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U.S. Health Policy

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Please describe some major differences in health policy between the Military Health System, the Veterans Health Administration, and the private sector. Give an example of how policies in one system might influence policymaking in another system. What are some criteria for answering the question, "is the issue significant enough to spend political resources?"

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PLEASE SEE THE ATTACHED RESPONSE FOR BEST FORMATTING (242199[1].docx). I ALSO ATTACHED AN EXTRA RESOURCE ON PRIVATE HEALTH CARE.

RESPONSE:

1. Please describe some major differences in health policy between the military health system the Veterans Health Administration, and the private sector

The main difference between the Military and the Veteran Health Care policies is dependent on duty status (i.e., active duty, reserve, guard, veteran, retiree, spouse and family). In fact, the Veteran's lose some of their benefits when NOT in active duty (i.e., Deers, but also have additional benefits (i.e., blindness rehabilitation, etc.). Thus, there are different eligibility criteria for the three health care systems. Each system serves different populations. Military and Veteran Health Administration are public funded through a mixture of federal and state funding, whereas private sectors are privately owned. Therefore, they have the differences associated with public and private health care systems. Whereas public health care systems have specific criteria to meet, public health is based on one's ability to pay and a choice, which has resulted in poor access for many Americans and many uninsured, which President Barak Obama has promised to fix.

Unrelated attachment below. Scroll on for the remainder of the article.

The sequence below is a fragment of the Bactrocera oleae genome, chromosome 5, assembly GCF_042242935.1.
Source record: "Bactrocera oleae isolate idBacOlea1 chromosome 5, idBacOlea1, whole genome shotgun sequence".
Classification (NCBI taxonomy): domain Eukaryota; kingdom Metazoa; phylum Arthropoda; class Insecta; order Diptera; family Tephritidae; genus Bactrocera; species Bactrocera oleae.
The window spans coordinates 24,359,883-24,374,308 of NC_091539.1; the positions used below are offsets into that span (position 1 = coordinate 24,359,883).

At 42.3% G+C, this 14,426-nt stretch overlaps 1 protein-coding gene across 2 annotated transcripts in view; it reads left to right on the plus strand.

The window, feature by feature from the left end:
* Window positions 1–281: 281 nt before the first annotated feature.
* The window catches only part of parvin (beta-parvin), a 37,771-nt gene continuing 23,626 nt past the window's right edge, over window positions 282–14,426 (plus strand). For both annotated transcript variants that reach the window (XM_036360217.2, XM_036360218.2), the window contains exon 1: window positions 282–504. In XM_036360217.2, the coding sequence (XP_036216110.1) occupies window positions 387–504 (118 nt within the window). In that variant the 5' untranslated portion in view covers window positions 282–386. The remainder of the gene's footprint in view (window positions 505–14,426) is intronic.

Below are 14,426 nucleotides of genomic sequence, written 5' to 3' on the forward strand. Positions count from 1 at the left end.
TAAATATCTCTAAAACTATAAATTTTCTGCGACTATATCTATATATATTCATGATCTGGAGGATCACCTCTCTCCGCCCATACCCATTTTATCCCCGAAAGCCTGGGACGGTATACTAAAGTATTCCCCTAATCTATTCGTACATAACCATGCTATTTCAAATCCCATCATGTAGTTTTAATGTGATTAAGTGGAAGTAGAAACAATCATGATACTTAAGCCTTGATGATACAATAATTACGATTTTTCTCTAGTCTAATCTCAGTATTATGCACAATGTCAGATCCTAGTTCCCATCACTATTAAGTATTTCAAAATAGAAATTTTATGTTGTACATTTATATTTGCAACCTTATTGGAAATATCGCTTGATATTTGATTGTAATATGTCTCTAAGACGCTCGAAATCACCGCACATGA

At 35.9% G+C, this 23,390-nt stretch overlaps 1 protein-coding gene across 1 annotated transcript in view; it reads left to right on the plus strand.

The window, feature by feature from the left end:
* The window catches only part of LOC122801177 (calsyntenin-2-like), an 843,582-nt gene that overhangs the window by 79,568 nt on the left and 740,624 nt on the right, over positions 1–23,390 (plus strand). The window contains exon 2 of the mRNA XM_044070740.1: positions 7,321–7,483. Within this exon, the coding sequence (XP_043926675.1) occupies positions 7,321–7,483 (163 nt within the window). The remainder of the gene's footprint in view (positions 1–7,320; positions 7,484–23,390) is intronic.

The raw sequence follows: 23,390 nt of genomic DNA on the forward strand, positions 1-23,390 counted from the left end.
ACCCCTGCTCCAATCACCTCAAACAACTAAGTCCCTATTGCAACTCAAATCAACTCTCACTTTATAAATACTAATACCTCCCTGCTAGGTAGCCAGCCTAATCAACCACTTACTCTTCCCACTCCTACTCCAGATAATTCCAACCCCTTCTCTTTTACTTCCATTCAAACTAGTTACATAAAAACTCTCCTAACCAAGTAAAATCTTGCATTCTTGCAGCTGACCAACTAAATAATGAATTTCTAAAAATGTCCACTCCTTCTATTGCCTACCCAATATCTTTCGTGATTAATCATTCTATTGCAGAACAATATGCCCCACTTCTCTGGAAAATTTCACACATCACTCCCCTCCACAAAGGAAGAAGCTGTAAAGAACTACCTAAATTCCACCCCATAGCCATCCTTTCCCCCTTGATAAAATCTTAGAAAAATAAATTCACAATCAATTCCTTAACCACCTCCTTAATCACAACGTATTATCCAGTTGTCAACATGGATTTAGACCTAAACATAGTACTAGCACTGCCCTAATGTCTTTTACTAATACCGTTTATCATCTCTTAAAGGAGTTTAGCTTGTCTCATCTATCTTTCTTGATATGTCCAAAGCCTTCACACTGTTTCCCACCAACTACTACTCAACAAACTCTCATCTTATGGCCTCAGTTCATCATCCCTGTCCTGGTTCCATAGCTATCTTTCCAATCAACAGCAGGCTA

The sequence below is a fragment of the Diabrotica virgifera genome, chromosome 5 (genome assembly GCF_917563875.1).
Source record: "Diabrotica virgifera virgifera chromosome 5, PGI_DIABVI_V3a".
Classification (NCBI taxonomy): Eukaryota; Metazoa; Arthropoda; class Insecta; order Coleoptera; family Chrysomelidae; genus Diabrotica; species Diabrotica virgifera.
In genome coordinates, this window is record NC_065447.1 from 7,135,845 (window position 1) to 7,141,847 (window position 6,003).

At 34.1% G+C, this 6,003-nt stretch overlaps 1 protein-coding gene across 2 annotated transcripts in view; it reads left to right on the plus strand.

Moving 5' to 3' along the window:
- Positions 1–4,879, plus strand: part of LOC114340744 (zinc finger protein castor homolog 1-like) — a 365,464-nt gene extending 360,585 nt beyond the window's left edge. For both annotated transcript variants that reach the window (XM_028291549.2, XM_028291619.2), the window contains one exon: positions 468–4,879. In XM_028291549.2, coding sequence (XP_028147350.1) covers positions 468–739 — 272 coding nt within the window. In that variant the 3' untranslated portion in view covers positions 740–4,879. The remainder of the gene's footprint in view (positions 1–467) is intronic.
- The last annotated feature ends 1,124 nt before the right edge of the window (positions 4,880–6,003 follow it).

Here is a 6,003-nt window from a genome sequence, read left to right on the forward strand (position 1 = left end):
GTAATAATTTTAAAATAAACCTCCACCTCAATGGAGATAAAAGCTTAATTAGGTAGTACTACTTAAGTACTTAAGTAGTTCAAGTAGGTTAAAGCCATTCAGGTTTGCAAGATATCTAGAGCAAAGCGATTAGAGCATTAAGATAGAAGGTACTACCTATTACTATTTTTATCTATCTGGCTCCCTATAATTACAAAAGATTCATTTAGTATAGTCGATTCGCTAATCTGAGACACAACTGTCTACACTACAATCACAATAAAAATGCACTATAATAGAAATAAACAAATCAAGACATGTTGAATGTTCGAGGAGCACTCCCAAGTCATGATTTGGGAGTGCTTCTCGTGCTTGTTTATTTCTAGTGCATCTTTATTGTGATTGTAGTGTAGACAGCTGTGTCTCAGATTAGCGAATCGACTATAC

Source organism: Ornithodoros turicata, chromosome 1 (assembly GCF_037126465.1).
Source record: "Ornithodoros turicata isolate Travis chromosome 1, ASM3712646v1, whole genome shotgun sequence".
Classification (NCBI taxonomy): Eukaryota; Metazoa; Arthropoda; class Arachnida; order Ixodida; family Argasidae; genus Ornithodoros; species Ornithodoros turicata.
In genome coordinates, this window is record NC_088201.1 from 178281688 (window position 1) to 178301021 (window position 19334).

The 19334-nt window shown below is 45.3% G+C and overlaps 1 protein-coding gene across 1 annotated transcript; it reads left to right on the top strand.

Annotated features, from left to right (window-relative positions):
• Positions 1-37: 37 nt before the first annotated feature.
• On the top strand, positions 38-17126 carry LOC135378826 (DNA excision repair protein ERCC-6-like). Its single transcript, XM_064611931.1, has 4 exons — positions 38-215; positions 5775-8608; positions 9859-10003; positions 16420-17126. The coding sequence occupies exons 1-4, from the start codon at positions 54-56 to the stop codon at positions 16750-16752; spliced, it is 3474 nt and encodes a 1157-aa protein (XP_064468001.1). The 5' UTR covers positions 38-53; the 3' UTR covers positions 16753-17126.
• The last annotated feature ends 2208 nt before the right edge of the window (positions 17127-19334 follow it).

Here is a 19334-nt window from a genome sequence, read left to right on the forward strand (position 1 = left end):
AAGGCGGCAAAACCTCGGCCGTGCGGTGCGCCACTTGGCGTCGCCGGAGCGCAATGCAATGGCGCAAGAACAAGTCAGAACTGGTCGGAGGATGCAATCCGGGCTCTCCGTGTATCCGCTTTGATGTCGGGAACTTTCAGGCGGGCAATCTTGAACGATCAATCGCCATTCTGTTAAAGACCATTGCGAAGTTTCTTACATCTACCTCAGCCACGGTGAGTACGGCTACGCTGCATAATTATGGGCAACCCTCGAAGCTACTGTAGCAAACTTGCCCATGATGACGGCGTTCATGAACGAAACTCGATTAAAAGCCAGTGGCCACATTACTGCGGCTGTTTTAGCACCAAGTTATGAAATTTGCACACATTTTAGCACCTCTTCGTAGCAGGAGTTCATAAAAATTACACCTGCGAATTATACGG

Let's look closer at each of the three health care systems separately:

Each health benefit is linked to a health policy (e.g., A policy might be: To provide rehabilitation to Veterans for an extended period of time, and which is covered under VA benefits or To provide health care benefits to military in active duty and her or his family members who meet the criteria for active duty).

A. Military: Active, Veteran, etc.

Active Duty Reserve Guard Veteran Retiree Spouse & Family

Career Services
Deployment Resources
Discounts
Education & Scholarships
GI Bill
Military Emergency Aid
Family Support
Forms
Health Care
Insurance
Job Boards
Legal Matters
Memorials & Burial Benefits
Pay Charts
Records
Relocation
Spouse Employment
Severely Injured Career Center
State Vet Benefits
Survivor Benefits
Transition
Travel
TRICARE
VA Benefits
VA Home Loans
Veteran Employment
Veteran Job Network
(Source: http://www.military.com/Benefits/0,14972,,00.html).

Now let's look more closely Military, Veteran Health Administration and Private health care systems:

a. Military/Veteran's Health Care Overview

There are currently over 25 million veterans living today and about a quarter of the nation's population -- approximately 70 million people -- are potentially eligible for VA benefits and services because they are veterans, family members or survivors of veterans. The Department of Veteran Affairs, State and local government agencies offer these veterans, and their families, services ranging from health care to education (http://www.military.com/benefits/veteran-benefits).
Veterans have made many sacrifices as a Veteran, but "just because you leave active-duty does not mean that you lose all of your health benefits. But what exactly are you qualified for? Do you need help with an old injury, rehabilitation, or alcohol/drug dependence counseling?? Public Law 104-262 calls for VA to provide the veteran with hospital care and outpatient care services that are defined as "needed". VA defines "needed" as care or service that will promote, preserve, and restore health. This includes treatment, procedures, supplies, or services. This decision of need will be based on the judgment of your health care provider and in accordance with generally accepted standards of clinical practice.

There are also health ...

Solution Summary

This solution describes some major differences in health policy between the Military Health System, the Veterans Health Administration, and the private sector. Example are provided of how policies in one system might influence policymaking in another system. It also examines some of the criteria for answering the question, "is the issue significant enough to spend political resources?" Supplemented with a highly informative article on private health care.

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